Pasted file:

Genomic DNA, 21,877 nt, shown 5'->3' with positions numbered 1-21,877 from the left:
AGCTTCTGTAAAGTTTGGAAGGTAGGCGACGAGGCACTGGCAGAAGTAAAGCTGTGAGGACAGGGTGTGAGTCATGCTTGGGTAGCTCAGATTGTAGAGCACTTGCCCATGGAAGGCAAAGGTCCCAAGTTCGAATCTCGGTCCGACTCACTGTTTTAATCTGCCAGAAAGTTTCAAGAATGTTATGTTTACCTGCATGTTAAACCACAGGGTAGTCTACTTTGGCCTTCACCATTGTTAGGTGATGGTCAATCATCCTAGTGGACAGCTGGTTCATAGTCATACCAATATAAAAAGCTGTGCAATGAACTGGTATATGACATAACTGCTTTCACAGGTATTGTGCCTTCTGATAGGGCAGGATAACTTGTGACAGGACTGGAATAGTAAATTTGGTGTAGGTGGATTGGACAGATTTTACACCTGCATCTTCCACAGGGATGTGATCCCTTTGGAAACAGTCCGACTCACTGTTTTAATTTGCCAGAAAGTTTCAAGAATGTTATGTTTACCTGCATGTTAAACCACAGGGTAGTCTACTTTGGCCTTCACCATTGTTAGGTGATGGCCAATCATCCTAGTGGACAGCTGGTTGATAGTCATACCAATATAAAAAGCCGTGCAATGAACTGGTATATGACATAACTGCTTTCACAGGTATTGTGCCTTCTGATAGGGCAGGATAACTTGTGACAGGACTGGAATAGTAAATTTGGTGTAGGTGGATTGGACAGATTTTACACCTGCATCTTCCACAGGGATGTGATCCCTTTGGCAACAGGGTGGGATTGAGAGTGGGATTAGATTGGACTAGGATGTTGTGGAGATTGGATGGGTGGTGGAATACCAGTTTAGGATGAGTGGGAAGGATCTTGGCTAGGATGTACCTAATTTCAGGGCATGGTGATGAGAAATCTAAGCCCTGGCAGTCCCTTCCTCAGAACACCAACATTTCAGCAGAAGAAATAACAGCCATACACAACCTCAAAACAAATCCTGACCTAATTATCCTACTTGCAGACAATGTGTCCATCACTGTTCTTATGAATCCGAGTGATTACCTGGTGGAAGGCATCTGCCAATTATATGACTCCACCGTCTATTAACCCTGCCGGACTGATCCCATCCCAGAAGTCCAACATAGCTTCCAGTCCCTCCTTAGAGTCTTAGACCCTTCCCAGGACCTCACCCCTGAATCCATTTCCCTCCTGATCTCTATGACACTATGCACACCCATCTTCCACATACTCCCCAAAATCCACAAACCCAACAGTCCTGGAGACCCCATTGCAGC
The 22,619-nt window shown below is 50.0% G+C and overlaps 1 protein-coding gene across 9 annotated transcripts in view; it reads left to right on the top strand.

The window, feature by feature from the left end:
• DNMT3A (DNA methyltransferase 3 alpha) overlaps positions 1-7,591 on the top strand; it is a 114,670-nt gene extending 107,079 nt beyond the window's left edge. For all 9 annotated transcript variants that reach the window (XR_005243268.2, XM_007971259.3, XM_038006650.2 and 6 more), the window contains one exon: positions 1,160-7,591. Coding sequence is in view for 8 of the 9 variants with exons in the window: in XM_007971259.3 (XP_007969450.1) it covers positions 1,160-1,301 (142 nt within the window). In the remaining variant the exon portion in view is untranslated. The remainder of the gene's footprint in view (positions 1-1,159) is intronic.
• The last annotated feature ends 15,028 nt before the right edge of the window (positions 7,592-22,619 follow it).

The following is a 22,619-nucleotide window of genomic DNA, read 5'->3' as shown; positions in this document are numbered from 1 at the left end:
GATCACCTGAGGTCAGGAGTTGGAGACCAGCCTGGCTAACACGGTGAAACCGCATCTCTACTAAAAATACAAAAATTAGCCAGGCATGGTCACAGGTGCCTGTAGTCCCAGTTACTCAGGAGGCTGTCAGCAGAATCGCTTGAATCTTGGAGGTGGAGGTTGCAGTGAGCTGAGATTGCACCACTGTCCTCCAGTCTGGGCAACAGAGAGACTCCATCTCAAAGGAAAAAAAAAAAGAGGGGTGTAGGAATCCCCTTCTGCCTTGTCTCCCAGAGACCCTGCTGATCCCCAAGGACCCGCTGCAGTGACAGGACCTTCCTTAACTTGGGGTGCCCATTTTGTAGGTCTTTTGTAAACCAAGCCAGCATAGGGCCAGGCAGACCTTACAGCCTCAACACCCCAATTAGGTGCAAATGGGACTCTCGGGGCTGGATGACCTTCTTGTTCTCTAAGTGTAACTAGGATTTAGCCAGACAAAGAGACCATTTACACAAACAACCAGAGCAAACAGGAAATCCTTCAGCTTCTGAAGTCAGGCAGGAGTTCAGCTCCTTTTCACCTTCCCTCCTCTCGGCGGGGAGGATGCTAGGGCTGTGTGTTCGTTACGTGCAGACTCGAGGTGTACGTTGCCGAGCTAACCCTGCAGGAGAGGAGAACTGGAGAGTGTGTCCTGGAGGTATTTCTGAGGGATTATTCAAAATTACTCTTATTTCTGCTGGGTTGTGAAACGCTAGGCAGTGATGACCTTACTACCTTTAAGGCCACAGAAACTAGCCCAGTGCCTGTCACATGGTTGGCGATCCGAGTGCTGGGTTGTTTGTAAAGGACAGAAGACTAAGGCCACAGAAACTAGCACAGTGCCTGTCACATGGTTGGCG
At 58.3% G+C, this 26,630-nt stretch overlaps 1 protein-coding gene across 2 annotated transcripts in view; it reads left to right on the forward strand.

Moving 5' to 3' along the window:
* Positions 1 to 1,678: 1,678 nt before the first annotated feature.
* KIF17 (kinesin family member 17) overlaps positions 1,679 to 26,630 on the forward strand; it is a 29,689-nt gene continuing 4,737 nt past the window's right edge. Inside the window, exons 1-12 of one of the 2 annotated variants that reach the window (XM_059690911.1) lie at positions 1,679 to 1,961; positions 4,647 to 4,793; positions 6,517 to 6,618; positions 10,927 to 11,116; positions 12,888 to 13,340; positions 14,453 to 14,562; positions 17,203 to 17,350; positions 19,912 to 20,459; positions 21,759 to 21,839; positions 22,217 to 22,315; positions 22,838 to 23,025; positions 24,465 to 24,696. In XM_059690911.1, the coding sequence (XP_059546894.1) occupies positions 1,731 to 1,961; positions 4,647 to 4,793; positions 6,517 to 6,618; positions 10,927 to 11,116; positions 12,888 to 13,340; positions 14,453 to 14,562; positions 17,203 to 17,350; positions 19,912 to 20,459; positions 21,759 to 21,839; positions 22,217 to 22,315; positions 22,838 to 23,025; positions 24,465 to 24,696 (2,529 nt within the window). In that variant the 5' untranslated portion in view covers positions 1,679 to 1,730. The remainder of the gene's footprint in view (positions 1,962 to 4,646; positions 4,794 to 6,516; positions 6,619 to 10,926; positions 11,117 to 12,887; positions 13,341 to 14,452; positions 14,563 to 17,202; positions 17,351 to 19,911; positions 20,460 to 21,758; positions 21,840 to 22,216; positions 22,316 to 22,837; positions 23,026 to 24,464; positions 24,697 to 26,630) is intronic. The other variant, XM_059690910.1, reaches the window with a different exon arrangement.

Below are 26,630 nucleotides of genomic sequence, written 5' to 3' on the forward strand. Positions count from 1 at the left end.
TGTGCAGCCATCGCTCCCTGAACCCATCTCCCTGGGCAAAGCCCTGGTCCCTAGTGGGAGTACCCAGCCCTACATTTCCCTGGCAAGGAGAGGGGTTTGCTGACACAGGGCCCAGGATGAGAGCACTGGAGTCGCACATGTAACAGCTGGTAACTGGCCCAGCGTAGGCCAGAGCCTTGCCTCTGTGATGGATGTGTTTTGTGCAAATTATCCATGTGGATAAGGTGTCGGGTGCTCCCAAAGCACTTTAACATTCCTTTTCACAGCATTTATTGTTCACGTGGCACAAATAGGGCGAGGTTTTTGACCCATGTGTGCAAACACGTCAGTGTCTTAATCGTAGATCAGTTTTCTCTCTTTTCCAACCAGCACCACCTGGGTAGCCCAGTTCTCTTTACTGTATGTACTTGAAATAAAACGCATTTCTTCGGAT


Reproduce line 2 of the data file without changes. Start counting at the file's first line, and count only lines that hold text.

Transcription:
AGCTTCTGTAAAGTTTGGAAGGTAGGCGACGAGGCACTGGCAGAAGTAAAGCTGTGAGGACAGGGTGTGAGTCATGCTTGGGTAGCTCAGATTGTAGAGCACTTGCCCATGGAAGGCAAAGGTCCCAAGTTCGAATCTCGGTCCGACTCACTGTTTTAATCTGCCAGAAAGTTTCAAGAATGTTATGTTTACCTGCATGTTAAACCACAGGGTAGTCTACTTTGGCCTTCACCATTGTTAGGTGATGGTCAATCATCCTAGTGGACAGCTGGTTCATAGTCATACCAATATAAAAAGCTGTGCAATGAACTGGTATATGACATAACTGCTTTCACAGGTATTGTGCCTTCTGATAGGGCAGGATAACTTGTGACAGGACTGGAATAGTAAATTTGGTGTAGGTGGATTGGACAGATTTTACACCTGCATCTTCCACAGGGATGTGATCCCTTTGGAAACAGTCCGACTCACTGTTTTAATTTGCCAGAAAGTTTCAAGAATGTTATGTTTACCTGCATGTTAAACCACAGGGTAGTCTACTTTGGCCTTCACCATTGTTAGGTGATGGCCAATCATCCTAGTGGACAGCTGGTTGATAGTCATACCAATATAAAAAGCCGTGCAATGAACTGGTATATGACATAACTGCTTTCACAGGTATTGTGCCTTCTGATAGGGCAGGATAACTTGTGACAGGACTGGAATAGTAAATTTGGTGTAGGTGGATTGGACAGATTTTACACCTGCATCTTCCACAGGGATGTGATCCCTTTGGCAACAGGGTGGGATTGAGAGTGGGATTAGATTGGACTAGGATGTTGTGGAGATTGGATGGGTGGTGGAATACCAGTTTAGGATGAGTGGGAAGGATCTTGGCTAGGATGTACCTAATTTCAGGGCATGGTGATGAGAAATCTAAGCCCTGGCAGTCCCTTCCTCAGAACACCAACATTTCAGCAGAAGAAATAACAGCCATACACAACCTCAAAACAAATCCTGACCTAATTATCCTACTTGCAGACAATGTGTCCATCACTGTTCTTATGAATCCGAGTGATTACCTGGTGGAAGGCATCTGCCAATTATATGACTCCACCGTCTATTAACCCTGCCGGACTGATCCCATCCCAGAAGTCCAACATAGCTTCCAGTCCCTCCTTAGAGTCTTAGACCCTTCCCAGGACCTCACCCCTGAATCCATTTCCCTCCTGATCTCTATGACACTATGCACACCCATCTTCCACATACTCCCCAAAATCCACAAACCCAACAGTCCTGGAGACCCCATTGCAGC